Skills-Displacing Technological Change and its Impact on Jobs: Challenging Technological Alarmism?

30 Pages Posted: 4 Sep 2019

See all articles by Seamus McGuinness

Seamus McGuinness

Economic and Social Research Institute, Ireland

Konstantinos Pouliakas

Cedefop; University of Aberdeen - Business School; IZA Institute of Labor Economics

Paul Redmond

Economic and Social Research Institute (ESRI)

Abstract

We use data from a new international dataset - the European Skills and Jobs Survey - to create a unique measure of skills-displacing technological change (SDT), defined as technological change that may render workers' skills obsolete. We find that 16 percent of adult workers in the EU are impacted by SDT, with significant variance across countries, ranging from a high of 28 percent in Estonia, to below seven percent in Bulgaria. Despite claims that technological change contributes to the deskilling of jobs, we present evidence that SDT is associated with dynamic upskilling of workers. The paper also presents the first direct micro-evidence of the reinstatement effect of automating technology, namely a positive contribution of automation to the task content and skills complexity of the jobs of incumbent workers. Despite the recent focus on the polarising impact of automation and associated reskilling needs of lower-skilled individuals, our evidence also draws attention to the fact that SDT predominantly affects higher-skilled workers, reinforcing inequalities in upskilling opportunities within workplaces. Workers affected by SDT also experience greater job insecurity.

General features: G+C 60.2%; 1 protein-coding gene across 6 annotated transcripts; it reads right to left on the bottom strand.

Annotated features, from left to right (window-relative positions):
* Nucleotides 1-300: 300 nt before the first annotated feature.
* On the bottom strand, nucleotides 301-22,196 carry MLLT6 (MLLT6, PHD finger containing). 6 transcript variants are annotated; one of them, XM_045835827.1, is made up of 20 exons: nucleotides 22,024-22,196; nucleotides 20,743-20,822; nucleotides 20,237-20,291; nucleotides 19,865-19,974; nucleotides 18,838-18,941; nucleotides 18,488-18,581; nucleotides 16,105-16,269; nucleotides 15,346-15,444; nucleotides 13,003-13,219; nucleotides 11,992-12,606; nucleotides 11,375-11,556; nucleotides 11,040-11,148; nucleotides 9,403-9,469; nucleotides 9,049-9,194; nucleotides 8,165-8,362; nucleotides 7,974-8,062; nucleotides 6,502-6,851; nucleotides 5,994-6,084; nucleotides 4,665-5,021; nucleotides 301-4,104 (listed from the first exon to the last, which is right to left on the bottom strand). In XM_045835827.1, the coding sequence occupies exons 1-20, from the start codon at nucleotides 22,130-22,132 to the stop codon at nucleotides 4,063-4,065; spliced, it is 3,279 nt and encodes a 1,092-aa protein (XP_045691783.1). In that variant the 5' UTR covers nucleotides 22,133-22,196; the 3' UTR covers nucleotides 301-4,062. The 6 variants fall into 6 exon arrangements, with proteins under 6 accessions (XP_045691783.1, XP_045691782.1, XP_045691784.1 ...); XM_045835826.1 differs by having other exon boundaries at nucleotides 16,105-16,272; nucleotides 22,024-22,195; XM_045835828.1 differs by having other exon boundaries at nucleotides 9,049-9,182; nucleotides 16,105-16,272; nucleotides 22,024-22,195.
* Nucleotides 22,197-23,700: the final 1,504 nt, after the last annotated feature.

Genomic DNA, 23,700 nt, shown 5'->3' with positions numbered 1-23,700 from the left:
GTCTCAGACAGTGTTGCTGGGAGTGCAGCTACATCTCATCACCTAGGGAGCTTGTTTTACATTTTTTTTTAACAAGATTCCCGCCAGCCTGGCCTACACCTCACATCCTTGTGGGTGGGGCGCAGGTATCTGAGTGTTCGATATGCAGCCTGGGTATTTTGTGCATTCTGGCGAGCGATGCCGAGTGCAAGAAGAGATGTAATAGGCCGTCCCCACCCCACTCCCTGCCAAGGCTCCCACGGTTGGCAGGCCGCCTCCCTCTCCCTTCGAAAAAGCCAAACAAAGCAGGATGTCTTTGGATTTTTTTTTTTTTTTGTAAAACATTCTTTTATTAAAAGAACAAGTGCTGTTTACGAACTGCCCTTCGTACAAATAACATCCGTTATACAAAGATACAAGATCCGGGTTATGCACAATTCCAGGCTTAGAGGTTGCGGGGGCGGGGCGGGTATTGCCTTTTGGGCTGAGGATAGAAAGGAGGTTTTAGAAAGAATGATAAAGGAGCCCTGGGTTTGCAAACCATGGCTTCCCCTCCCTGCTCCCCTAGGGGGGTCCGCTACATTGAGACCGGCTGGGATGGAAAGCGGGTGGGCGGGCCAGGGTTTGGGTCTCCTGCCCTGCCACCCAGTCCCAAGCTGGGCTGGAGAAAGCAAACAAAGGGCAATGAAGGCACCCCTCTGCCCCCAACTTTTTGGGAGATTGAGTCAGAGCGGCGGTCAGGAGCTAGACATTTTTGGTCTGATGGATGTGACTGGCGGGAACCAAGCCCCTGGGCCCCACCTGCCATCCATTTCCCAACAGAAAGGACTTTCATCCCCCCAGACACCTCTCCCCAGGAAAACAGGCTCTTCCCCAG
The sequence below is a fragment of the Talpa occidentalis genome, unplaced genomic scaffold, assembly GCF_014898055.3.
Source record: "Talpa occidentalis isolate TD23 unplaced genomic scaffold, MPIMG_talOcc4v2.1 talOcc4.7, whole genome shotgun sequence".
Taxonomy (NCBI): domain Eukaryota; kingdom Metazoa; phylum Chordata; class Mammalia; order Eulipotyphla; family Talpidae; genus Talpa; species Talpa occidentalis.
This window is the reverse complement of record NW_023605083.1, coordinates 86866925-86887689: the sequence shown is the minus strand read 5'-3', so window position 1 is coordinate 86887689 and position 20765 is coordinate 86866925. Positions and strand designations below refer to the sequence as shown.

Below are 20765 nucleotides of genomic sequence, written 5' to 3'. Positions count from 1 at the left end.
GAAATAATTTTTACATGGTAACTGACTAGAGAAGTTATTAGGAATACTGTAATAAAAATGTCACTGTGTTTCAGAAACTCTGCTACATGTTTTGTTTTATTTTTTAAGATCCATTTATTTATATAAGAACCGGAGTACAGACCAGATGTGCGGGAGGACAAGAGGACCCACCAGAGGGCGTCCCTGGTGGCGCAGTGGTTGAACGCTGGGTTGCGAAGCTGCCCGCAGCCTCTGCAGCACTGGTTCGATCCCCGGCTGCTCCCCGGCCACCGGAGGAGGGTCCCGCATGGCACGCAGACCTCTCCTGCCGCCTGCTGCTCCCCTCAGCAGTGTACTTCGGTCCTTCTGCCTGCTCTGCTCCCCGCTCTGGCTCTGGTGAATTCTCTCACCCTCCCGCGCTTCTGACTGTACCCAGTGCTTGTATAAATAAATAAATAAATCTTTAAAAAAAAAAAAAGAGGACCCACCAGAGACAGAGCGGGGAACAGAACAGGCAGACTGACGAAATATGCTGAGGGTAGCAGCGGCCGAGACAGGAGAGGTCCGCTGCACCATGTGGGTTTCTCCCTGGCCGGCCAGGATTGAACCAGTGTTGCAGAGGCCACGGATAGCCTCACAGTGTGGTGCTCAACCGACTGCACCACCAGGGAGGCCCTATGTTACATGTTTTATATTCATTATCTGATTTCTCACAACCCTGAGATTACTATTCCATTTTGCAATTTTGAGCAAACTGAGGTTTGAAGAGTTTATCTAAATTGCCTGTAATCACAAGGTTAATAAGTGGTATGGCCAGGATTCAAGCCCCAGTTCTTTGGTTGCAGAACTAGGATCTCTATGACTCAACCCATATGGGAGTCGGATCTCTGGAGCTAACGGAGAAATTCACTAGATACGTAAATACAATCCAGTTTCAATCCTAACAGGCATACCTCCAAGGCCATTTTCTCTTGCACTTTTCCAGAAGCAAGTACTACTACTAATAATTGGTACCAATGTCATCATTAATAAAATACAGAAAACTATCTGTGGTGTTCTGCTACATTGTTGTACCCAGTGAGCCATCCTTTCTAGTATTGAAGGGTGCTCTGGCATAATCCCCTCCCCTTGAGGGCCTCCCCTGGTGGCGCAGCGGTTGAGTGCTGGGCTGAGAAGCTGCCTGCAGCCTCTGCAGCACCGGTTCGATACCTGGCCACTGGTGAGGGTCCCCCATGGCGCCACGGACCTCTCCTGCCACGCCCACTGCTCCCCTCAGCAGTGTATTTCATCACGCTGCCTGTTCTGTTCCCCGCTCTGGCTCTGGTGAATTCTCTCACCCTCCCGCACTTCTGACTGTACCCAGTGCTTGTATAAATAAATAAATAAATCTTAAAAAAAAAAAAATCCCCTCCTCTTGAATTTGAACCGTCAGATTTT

Keywords: technological change, automation, skills, tasks, skill mismatch, skills obsolescence

JEL Classification: J24, O33, O31

Suggested Citation

McGuinness, Seamus and Pouliakas, Konstantinos and Redmond, Paul, Skills-Displacing Technological Change and its Impact on Jobs: Challenging Technological Alarmism?. IZA Discussion Paper No. 12541, Available at SSRN: https://ssrn.com/abstract=3445807

Seamus McGuinness (Contact Author)

Economic and Social Research Institute, Ireland ( email )

Dublin 4
Ireland

HOME PAGE: http://www.esri.ie/about_us/staff/view_all_staff/view/index.xml?id=1040

Konstantinos Pouliakas

Cedefop ( email )

PO Box 22427
Finikas (Thessaloniki), 55102
Greece

University of Aberdeen - Business School ( email )

Edward Wright Building
Dunbar Street
Aberdeen, Scotland AB24 3QY
United Kingdom

IZA Institute of Labor Economics ( email )

P.O. Box 7240
Bonn, D-53072
Germany

Paul Redmond

Economic and Social Research Institute (ESRI) ( email )

Whitaker square Sir john Rogerson's Quay
Dublin 2
Dublin
Ireland

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